Health and Human Services Issues New Rule Promising More Litigation Under — Surprise! — The Affordable Care Act
By Michael Cork, Esq.
Here, HHS is furthering the Obama administration's goal of normalizing gender identity and transgender issues. Section 1557 provides that no one may be excluded from participation in, denied the benefits of, or subjected to discrimination under: any health program or activity, any part of which is receiving federal financial assistance; any program or activity that is administered by an Executive Agency; or any entity established under Title I of the Act or its amendments. Section 1557 also incorporates Title VII of the Civil Rights Act of 1964 and Title IX of the Education Amendments of 1972, two federal laws that explicitly preclude discrimination based on sex. Any violations of Section 1557 will be redressed using enforcement mechanisms under Title VII or Title IX. Since the EEOC is charged with the enforcement of Title VII, Section 1557 empowers that agency to bring sex discrimination actions against employers on the basis of alleged discrimination in the provision of transgender–and gender transition–related medical treatment.
The Effective Date is July 18, 2016.
The Final Rule goes into effect in less than three weeks—July 18, 2016—unless changes to a health insurance plan or group health plan benefit design are required. If so, the effective date is the first day of the first plan year beginning on or after January 1, 2017.
Employer-Provided Health-Care is Covered.
The nondiscrimination provisions outlined in the Final Rule and Section 1557 of the ACA apply to "every health program or activity, any part of which receives Federal financial assistance provided or made available by [HHS]," as well as "every health program or activity administered by [HHS] and every health program or activity administered by Title I" of the PPACA. Those health programs and activities include all entities engaged in the provision or administration of health-related services, health-related insurance coverage, and other health-related coverage.
Specifically included are the health benefits and health insurance provided to employees or their dependents that have been "established, operated, sponsored or administered by, for, or on behalf of one or more employers, whether provided or administered by entities including but not limited to an employer, group health plan, third party administrator, or health insurance issuer," as well as employer-provided or sponsored wellness programs, health clinics, and long-term care coverage. If employers use third parties, they will still be subject to the Final Rule and Section 1557.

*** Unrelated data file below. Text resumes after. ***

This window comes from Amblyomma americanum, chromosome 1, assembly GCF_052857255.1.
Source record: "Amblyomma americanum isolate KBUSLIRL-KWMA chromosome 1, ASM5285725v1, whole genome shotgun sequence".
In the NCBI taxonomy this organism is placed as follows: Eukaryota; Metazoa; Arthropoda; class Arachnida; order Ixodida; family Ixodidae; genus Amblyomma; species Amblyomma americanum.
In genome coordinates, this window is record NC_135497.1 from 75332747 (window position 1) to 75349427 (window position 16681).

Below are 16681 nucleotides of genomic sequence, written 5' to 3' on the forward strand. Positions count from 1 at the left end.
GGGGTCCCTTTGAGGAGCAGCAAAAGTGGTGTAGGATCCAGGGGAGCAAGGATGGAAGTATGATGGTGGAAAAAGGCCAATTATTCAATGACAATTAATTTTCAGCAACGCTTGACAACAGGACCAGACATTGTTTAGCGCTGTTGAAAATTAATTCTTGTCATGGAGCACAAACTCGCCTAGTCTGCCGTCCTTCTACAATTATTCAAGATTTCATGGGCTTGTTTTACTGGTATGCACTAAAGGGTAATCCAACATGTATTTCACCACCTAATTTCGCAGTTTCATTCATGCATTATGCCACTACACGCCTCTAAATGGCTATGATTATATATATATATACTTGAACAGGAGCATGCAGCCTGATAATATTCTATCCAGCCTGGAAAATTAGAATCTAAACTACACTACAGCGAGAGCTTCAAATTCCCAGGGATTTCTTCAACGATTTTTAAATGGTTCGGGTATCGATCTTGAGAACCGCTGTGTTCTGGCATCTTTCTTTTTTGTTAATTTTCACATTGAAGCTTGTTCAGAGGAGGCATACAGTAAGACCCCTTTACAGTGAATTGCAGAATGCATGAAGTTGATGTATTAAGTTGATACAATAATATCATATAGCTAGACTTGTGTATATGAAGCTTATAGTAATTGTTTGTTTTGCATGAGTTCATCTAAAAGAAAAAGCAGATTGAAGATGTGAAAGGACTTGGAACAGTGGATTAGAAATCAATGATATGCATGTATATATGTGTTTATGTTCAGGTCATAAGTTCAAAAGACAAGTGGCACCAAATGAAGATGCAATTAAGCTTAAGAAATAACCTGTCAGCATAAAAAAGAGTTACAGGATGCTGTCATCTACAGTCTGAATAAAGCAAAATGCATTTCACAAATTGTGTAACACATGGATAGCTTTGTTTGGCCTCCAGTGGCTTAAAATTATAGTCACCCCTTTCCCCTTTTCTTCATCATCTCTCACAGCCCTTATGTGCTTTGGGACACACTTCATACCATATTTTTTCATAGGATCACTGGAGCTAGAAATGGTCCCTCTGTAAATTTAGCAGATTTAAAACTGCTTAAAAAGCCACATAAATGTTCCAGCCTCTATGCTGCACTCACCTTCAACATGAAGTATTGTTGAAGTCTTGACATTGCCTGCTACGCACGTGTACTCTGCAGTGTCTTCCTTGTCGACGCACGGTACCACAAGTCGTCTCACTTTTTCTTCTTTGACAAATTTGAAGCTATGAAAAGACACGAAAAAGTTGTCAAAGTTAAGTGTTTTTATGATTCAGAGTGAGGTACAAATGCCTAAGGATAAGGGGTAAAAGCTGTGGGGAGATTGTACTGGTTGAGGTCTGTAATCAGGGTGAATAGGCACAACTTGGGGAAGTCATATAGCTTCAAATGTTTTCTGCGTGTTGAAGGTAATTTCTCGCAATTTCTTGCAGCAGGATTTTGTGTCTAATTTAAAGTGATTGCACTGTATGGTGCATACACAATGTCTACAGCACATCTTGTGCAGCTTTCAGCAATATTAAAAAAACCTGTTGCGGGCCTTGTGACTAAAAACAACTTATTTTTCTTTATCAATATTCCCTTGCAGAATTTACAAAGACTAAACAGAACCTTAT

There Is No Religious Exemption; application of the Religious Freedom Restoration Act (RFRA) Is Required. (Read: More Federal Litigation)
HHS did not include any religious exemption in the Final Rule and none exists in Section 1557. To the extent religious beliefs conflict with the nondiscrimination provisions of Section 1557, covered entities will need to seek protection under provider conscience laws, RFRA, or other ACA regulations. HHS states that RFRA is the proper means to evaluate any religious concerns about Section 1557's requirements. RFRA requires an individualized and fact-specific inquiry of whether a legal requirement substantially burdens the exercise of religion and, if so, whether that requirement furthers a compelling government interest, and is the least–restrictive means to further that interest. That inquiry is performed judicially.
Based on the massive litigation surrounding the HHS's "contraceptive mandate" under the PPACA, that agency is more than casually acquainted with RFRA's requirements. This author was involved with RFRA litigation on behalf of a privately-held Indiana corporation with religious objections to the provision of contraceptive and abortifacient coverage as part of its health plan. After lengthy litigation, the client prevailed, based on the U.S. Supreme Court's rulings in Hobby Lobby and Conestoga Wood.
It is entirely foreseeable that the same entities that objected to providing contraceptive and abortifacient coverage under their health plans—based on sincerely-held religious beliefs—will have the same objections to providing transgender- and gender transition- related medical treatment.